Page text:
like the time available to create a piece. The piece can expand from left to right, up and down but it can also expand into a third dimension. This third dimension can be explored by stuffing the flat pieces, pulling them out with threads or by the amount of stitches used. If the stitches don't increase enough to circumnavigate the work the piece will start to contract and pull upwards into a bowl shape. If the stitches are increased too much then a
attached each represent another set of people in a similar tower. These similar towers are connected in a roughly circular format whose form is born from when each

I am no mathematician or scientist but doing LILIWAAC has helped me to visualise previously abstract conductivities and relationships. Sometimes when creating a work I will wonder why I am sat doing stitch after stitch. Something beyond the toil keeps me going. Somebody said me yesterday that I must be a patient person. I replied that no I'm not really but something about this type of process keeps me going hour after hour. That something is probably the quest for a kind of truth about wider concepts which it seems easier to explore through this medium than others I use.  It is often when I sit with a group to connect their works into mine or put it up for an exhibition that I understand these wider ideas.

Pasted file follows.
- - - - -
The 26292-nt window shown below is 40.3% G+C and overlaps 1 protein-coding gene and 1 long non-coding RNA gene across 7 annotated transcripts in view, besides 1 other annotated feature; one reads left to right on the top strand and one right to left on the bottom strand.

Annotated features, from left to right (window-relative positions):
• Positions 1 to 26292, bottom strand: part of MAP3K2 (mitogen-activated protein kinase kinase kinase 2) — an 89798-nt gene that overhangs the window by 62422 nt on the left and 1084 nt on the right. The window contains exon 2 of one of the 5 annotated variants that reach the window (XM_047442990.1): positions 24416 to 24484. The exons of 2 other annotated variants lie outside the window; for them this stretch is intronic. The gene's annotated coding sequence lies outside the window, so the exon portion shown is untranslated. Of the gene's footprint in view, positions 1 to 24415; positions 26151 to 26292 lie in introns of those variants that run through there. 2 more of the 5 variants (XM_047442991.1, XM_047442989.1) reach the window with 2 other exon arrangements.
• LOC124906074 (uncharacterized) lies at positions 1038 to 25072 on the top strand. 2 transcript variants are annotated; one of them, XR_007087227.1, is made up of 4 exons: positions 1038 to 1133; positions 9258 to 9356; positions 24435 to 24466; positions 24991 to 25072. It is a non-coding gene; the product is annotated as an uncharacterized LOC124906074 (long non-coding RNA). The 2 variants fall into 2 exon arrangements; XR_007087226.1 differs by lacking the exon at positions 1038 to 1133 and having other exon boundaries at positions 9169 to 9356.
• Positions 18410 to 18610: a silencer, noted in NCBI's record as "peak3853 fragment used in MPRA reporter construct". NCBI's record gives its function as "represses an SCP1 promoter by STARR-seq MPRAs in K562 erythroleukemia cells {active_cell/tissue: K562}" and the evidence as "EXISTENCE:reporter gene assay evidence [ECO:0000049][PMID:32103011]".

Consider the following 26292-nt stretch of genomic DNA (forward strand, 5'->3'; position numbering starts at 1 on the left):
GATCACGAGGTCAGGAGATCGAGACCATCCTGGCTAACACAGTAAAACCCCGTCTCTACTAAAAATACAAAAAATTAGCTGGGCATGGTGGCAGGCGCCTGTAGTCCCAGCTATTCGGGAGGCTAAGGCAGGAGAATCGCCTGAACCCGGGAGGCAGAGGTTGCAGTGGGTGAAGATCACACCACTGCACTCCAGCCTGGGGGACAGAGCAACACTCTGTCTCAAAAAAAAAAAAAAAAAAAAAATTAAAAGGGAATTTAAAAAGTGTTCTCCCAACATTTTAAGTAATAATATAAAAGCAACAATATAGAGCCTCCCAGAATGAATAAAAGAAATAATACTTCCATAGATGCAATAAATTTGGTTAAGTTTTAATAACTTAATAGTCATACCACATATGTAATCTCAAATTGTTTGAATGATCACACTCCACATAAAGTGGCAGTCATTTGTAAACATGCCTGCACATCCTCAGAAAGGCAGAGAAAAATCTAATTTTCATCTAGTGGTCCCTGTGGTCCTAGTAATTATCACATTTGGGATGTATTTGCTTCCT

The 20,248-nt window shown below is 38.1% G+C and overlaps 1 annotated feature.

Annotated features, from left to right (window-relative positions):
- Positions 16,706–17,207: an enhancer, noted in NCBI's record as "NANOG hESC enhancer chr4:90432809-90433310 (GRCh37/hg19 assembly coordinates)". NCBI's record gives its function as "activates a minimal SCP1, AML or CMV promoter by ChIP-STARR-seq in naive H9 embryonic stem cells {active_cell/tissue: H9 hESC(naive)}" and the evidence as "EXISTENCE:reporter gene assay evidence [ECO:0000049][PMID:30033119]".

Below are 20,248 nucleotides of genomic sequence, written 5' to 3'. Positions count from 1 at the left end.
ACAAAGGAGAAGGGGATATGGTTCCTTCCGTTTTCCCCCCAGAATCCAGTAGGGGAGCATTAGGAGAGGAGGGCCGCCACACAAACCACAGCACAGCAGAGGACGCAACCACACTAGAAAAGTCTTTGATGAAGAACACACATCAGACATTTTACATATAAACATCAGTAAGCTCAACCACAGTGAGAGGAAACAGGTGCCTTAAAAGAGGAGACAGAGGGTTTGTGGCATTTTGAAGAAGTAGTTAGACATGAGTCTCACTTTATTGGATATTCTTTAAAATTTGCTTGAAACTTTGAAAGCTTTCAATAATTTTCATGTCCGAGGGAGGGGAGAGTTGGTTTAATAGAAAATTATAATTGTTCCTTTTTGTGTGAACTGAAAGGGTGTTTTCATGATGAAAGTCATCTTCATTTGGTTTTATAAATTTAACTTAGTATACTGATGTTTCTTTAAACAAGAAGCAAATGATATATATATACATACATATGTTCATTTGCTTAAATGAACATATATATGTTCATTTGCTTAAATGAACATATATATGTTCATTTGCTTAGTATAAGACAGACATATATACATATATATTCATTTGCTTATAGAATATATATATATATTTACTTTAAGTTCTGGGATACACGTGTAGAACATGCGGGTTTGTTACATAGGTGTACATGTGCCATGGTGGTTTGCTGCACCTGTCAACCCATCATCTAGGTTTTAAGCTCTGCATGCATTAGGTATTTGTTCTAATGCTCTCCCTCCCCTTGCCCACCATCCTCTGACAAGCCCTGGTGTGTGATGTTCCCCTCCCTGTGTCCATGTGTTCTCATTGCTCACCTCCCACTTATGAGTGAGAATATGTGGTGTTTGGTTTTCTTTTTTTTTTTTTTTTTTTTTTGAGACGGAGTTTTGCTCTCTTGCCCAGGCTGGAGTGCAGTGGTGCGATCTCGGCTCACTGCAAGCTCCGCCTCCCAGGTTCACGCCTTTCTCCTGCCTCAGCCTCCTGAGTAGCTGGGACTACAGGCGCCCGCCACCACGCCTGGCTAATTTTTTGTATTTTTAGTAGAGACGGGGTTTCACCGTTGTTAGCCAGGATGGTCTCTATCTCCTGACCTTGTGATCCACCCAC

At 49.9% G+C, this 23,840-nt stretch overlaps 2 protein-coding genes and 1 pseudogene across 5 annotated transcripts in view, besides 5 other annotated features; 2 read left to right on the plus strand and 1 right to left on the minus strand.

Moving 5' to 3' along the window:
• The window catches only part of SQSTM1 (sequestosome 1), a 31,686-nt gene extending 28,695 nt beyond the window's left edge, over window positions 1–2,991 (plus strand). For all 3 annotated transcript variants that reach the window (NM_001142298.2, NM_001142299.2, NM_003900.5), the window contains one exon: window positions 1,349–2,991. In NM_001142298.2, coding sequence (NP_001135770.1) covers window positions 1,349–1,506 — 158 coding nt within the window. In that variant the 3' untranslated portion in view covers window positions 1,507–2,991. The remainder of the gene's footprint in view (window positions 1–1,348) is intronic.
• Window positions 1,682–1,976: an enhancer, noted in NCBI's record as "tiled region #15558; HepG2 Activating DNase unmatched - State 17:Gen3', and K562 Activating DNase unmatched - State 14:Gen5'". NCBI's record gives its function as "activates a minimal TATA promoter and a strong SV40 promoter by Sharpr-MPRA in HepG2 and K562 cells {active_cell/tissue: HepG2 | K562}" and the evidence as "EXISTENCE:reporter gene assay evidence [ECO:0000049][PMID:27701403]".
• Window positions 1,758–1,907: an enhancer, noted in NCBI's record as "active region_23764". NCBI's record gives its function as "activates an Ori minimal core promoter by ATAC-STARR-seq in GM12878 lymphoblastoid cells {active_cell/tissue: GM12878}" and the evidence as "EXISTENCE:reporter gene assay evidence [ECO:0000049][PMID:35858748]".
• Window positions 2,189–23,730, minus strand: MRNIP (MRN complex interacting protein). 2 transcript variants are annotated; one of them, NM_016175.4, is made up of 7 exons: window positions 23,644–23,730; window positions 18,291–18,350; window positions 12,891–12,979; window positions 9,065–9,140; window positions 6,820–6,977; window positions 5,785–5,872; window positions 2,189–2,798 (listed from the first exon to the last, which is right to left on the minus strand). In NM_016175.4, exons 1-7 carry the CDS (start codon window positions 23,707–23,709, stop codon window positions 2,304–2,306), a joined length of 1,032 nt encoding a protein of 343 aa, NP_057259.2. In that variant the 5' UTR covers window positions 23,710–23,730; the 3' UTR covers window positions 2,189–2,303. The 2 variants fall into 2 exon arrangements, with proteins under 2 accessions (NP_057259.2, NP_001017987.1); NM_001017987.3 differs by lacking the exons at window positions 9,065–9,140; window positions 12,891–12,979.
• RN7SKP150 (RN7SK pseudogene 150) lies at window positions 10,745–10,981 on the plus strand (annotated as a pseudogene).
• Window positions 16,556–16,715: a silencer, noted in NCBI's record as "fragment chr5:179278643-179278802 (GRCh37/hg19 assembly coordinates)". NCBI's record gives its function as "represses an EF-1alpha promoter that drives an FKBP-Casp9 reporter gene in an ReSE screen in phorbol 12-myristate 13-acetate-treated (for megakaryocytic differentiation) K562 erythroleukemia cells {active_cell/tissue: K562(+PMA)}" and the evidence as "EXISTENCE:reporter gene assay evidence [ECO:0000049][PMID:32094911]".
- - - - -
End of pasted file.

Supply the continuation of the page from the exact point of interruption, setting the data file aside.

When I began this process I began with the vague notion that all things are connected. I thought that the study of news could help to test this proposition. I didn't expect the results to be so immediate. One tower at Grenfell led to news of others. People who had previously seen themselves as disparate had their connectivity revealed. A common fear and concern demonstrated a common plight brought about by common systems and ways of considering others. This process has many applications which I have yet to explore.  The way it progresses in future months and years will to some extent be dependant on the groups and concerns I come into contact with. I'd like to work with those who bring a new more in depth knowledge to the project. To use the methods employed as a new language to explain many more un-explainable things.